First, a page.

I must admit the process didn’t get off to a great start when I saw someone taking a drop from ‘knee height’. I thought it looked ridiculous. “What,” I thought to myself, “is wrong with anywhere above the knee? How does anyone have a problem with that? And what was wrong with what we were all doing before?”

All of which brought me immediately back to the notion that the idea of simplifying rules almost automatically makes them more complicated. That it is what almost always happens when a committee decides something. I actually have some experience in that area, when I was on the PGA Tour Player Advisory Council.

For a year we talked about how too many people were making the halfway cut in tournaments. Which led to those tournaments having to use two tees on the weekend just to get everyone round before it got dark. We hate using two tees on Saturday and Sunday. Play is typically too slow. So we decided to introduce a second cut after Saturday’s play, to get the number of players down to 65, which is a manageable number.

Ah, but because there were 20 players involved in the decision, 65 was seen by some as not enough. So it went to 70. Fine. But there was no Saturday cut if fewer than 78 players made the halfway cut; only if more than that qualified. Still with me?

“I’ve spent some time recently getting my head round the new rules that were introduced on January 1st … I must admit the process didn’t get off to a great start when I saw someone taking a drop from ‘knee height’. I thought it looked ridiculous.”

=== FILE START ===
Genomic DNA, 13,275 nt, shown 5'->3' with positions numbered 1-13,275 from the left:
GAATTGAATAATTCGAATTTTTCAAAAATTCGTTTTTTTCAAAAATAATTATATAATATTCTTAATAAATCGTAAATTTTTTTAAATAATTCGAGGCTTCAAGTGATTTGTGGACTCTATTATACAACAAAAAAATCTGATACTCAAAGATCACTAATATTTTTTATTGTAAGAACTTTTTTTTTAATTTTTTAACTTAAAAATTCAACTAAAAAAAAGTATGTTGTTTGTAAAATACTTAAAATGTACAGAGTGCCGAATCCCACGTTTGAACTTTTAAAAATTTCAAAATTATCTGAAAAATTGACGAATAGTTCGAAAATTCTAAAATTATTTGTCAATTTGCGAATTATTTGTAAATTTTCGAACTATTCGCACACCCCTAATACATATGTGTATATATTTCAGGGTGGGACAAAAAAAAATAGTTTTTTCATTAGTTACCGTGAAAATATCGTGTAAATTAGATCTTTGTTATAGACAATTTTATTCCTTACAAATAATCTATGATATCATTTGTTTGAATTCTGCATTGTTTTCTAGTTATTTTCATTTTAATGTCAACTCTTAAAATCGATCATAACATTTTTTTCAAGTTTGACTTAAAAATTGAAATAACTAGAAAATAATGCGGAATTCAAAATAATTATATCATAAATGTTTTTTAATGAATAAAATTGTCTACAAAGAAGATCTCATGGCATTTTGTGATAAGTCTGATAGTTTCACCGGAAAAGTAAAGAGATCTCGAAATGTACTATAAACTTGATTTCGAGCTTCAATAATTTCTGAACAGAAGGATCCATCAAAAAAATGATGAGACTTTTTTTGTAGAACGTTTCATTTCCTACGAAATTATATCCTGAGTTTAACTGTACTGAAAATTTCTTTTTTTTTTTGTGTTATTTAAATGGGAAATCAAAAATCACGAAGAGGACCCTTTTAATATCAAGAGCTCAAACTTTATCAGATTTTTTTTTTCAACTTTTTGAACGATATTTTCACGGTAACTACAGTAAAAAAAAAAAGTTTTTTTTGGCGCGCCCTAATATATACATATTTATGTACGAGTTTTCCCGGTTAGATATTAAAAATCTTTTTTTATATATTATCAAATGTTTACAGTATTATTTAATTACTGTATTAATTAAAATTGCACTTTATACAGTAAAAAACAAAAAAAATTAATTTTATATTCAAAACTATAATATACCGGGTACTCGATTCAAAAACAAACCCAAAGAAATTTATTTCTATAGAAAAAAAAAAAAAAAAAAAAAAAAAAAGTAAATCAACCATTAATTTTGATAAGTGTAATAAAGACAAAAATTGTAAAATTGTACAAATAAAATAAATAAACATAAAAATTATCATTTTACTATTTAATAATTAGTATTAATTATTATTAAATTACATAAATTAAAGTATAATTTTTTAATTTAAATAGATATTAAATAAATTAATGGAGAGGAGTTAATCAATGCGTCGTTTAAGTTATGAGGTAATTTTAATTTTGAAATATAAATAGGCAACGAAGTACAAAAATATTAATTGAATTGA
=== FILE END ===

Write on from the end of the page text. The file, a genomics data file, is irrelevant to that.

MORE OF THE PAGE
There were so many contingencies because a committee was involved. And it seems to me the same thing has happened with this ball-dropping thing. Nobody in the world now knows how to drop the ball properly. So we have a more complex situation than we had on December 31, 2018.

But it should be so simple. All we have to do is make it easy for a player to get the ball from hand to ground so that the game can continue. It’s that straightforward. But now we have a situation where you have to stand a certain way - you can’t bend your knees - and you have to drop from this exact height; not too low or high. The simplest thing in the world is now complicated.

Look, I know what the motivation is: speeding up play. The rules people want to get away from players having to drop once, then twice because the ball bounces and runs away. But really, how often does that happen to a regular golfer? And even when it does, how long does it then take to drop a ball twice? I have to think 99 percent of golfers have never consulted the rulebook on that one and things have been fine as far as I can see. This is really just a pro golf issue. So what is the point in foisting it on everyone?

Having said that, there is one new rule I really like – putting with the pin in the hole. It might even be the best rule change ever, especially in the amateur game where people tend to play without caddies. It is also going to help people putt better than before. I was sold on that after only a couple of games this year.

Putting with the pin in provides a definable target. PHOTO: Kai Schwoerer/Getty Images.

Think about it. Let’s say two guys are playing together. One has played from a green side bunker and is raking the sand. His mate has a 75-foot putt. Before, the guy putting would have had to wait for all the raking to be finished before the pin could be attended. Now, he can just go ahead and putt without worrying about hitting the pin or penalty shots. How can that be bad? Clearly, the pace of play is going to improve.

Anyway, I’ve been putting with the pin in from all distances. It seems to me to be easier, even if I’m not sure if I’m quite ready to do it in a tournament, especially from short range. And, again, there is a pace of play issue here. Before, we were forever taking the pin out, putting it back in, laying it down carefully. All that stuff is all but eliminated. Everyone can just walk up there and putt.

There is a continuing debate, of course.